A new study at the University of Graz in Austria is attempting to bust culture-spanning myths about creativity. Professor of psychology Mathias Benedek and his team first surveyed people from diverse backgrounds to find out what they believed creativity was. They then compiled four groups of widespread misbeliefs.
The first group of myths involves the very definition of creativity, surmising that it cannot be measured, that it’s basically the same as art, that creative ideas are inherently a good thing and that most people can’t distinguish the difference between abstract art from children’s drawings. Basically, amongst the people surveyed anyway, creativity is a mysterious talent bestowed upon a few special people with its products’ value highly subjective.
The second group of myths deals with the creative process. Zeroing in on misconceptions surrounding the creative impulse, those surveyed answered true or false to questions around how creative accomplishments are usually the result of a flash of inspiration, that creative thinking belongs almost exclusively to right brainers and is summoned by lone wolves in the privacy of their studios. Work, it seems, doesn’t really factor into it.
The third group of myths examines the creative person; a unicorn who possesses a rare gift and burden. This unicorn’s special talent is not easily developed or diminished, and it flourished most when she was a child. She’s simply exceptional. As a result, she’s also more prone to mental health challenges.
The last group of myths centers around creative stimulation, including the use of drugs and alcohol. Apparently, to many, the doors of perception are still very much installed, and gate-kept by the altered state. Other beliefs around process include the attitude that too much school kills imagination, that group brainstorming generates more ideas than what individuals alone can muster and that total freedom of movement, expression, materials and behavior are the best route to a creative life.
While preserving a delicious mystique and supporting many components of the living organism called “art,” Professor Benedek and his team say this magical thinking approach around creativity in general — is problematic. Correlating it with getting into a childlike state just diminishes the sweat and commitment creative achievement requires. Also, holding onto the myth of “waiting for the muse” cripples the would-be artist and undermines the agency and personal responsibility needed to get to work. Work is unglamourous and unspecial. These hard yards are the unvarnished truth behind how our creativity appears before our eyes, magicless. Why can some just do it, and others not get started?
PS: “Create like a god, command like a king, work like a slave.” (Constantin Brancusi)
“It is the tension between creativity and skepticism that has produced the stunning and unexpected findings of science.” (Carl Sagan)
Esoterica: “Creativity is merely a plus name for regular activity,” wrote John Updike. “Any activity becomes creative when the doer cares about doing it right, or better.” With this in mind, embrace the notion that all movements are creative ones, and all actions, when infused with thoughtfulness, are pointing in the direction of new thought, new solutions, and the advancement of the artform that is life, lifemanship, craft and human expression. In our tiny corner of the universe, this may look like what my Dad called, “brush-pushing.” Pick up the brush. At my easel, brush-pushing is a salve for the rigor, heartache, plodding and ecstasy of life. It is the simplest form of prayer, not possible without first picking up the tools necessary to practise the devotion. “To create a little flower is the labour of ages.” (William Blake)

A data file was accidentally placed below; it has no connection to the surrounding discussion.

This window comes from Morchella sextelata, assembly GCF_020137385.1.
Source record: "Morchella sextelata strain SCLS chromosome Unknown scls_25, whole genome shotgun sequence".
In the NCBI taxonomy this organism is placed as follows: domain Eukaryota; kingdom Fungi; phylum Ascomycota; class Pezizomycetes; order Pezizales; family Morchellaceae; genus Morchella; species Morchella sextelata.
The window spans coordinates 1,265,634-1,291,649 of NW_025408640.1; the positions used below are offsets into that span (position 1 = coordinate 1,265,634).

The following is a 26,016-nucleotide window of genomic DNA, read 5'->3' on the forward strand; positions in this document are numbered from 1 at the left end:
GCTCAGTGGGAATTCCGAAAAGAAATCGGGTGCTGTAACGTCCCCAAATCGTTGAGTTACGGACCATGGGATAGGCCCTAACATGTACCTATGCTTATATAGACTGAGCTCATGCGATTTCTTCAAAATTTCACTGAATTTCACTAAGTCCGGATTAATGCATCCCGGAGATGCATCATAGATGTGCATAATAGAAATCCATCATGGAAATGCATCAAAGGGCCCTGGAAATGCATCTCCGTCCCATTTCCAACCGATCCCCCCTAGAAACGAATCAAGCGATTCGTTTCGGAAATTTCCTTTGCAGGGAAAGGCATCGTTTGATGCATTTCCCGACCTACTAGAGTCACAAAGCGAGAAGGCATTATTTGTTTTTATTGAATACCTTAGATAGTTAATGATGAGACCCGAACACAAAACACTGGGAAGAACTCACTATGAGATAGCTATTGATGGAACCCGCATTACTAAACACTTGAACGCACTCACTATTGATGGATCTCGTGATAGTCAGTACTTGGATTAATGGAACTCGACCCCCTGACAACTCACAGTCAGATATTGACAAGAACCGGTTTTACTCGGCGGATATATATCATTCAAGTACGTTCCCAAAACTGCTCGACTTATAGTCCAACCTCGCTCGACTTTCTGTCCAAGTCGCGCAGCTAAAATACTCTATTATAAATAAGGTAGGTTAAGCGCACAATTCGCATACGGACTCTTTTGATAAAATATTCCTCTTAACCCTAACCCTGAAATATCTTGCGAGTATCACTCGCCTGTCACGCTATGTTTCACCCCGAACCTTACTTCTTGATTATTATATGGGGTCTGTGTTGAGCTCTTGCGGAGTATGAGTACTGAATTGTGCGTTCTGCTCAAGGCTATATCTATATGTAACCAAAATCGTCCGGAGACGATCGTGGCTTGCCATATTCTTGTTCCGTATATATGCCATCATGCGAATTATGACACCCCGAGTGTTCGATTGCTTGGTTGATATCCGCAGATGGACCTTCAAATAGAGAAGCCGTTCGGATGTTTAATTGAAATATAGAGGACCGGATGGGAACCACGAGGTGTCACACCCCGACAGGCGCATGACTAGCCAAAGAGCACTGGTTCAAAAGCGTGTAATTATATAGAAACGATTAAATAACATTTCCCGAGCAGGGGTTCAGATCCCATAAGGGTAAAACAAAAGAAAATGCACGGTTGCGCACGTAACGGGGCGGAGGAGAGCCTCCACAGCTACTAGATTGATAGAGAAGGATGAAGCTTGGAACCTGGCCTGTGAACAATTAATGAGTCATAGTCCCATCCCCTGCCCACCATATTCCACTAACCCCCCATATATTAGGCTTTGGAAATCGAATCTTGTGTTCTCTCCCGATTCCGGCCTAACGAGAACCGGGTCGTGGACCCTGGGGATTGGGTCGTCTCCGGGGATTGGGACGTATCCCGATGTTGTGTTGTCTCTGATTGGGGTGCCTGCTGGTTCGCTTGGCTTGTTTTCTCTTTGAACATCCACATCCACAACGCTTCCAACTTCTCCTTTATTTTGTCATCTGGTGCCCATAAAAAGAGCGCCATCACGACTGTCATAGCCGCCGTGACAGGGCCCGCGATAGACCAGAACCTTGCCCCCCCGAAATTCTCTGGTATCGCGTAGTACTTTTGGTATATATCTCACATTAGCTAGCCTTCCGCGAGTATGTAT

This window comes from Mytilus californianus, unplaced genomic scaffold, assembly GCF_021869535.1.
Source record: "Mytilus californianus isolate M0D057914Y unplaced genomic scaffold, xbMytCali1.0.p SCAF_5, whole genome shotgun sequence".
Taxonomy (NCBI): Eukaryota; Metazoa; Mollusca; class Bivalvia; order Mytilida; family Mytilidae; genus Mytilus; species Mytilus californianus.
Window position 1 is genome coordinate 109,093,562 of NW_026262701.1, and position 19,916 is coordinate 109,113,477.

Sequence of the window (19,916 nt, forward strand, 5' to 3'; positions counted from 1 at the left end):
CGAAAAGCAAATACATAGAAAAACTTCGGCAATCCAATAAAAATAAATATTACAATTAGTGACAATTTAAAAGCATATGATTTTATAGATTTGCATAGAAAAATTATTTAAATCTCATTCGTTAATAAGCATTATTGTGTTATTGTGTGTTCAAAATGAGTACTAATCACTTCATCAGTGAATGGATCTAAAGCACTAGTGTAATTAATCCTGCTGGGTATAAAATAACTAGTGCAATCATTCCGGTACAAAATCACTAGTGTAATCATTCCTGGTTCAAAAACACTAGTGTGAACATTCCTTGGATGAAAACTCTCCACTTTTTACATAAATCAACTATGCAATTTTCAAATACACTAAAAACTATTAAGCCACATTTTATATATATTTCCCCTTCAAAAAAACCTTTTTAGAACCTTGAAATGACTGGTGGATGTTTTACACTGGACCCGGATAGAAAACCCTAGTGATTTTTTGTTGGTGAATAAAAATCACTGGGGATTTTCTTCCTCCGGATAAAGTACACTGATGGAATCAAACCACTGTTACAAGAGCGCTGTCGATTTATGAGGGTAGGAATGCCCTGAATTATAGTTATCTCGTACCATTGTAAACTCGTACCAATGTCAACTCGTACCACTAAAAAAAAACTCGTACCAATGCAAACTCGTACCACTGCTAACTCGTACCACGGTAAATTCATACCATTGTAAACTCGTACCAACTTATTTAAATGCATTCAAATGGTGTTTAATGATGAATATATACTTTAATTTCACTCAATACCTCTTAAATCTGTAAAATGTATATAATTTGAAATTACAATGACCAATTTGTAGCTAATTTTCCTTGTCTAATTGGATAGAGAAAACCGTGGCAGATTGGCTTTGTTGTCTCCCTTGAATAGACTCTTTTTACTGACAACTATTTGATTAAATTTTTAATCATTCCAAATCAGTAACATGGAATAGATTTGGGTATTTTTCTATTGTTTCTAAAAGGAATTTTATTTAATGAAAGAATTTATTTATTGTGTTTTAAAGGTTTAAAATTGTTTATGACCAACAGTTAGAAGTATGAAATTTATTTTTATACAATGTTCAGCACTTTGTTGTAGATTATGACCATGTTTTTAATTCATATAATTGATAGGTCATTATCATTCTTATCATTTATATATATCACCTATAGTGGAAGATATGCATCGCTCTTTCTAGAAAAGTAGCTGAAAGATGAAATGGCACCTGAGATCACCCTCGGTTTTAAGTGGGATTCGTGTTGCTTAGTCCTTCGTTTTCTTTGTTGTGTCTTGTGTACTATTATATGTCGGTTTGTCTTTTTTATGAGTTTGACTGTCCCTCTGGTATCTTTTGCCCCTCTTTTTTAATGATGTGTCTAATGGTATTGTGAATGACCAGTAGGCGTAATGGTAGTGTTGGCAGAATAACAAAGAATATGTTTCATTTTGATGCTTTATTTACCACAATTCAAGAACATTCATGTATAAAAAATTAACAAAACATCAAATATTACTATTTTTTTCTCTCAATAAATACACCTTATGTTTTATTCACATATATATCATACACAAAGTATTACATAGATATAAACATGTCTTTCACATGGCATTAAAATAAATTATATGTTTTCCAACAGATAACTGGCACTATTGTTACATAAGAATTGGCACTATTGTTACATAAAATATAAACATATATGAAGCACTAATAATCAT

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“The creative personality never remains fixed on the first world it discovers. It never resigns itself to anything.” (Anais Nin)
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A professional painter in both watercolor and oil for over 35 years, I have been creating plein air workshops in Europe for artists to join me since 1996. Plein air is one of the most exciting methods of painting, and I teach a very easy to learn way of capturing the light quickly, that any artist can apply to their own work during our adventures to Europe. Travel for artists is a great way to immerse yourself in painting and make great advances in your techniques by watching other professionals work, and by sharing your own ideas with other artists we all grow! Authentic locations, such as a 12th Century Castle in Ireland, a French Maison in the countryside of France, or an Italian Villa in an historic hilltop village in Italy are carefully chosen. We want our artists and non-painting guests to feel relaxed and at home, with en-suite bedrooms, excellent chef prepared cuisine, and convenient transfers to painting and exploring locations so you can be where you want to be to create. Join me on our next exciting journey!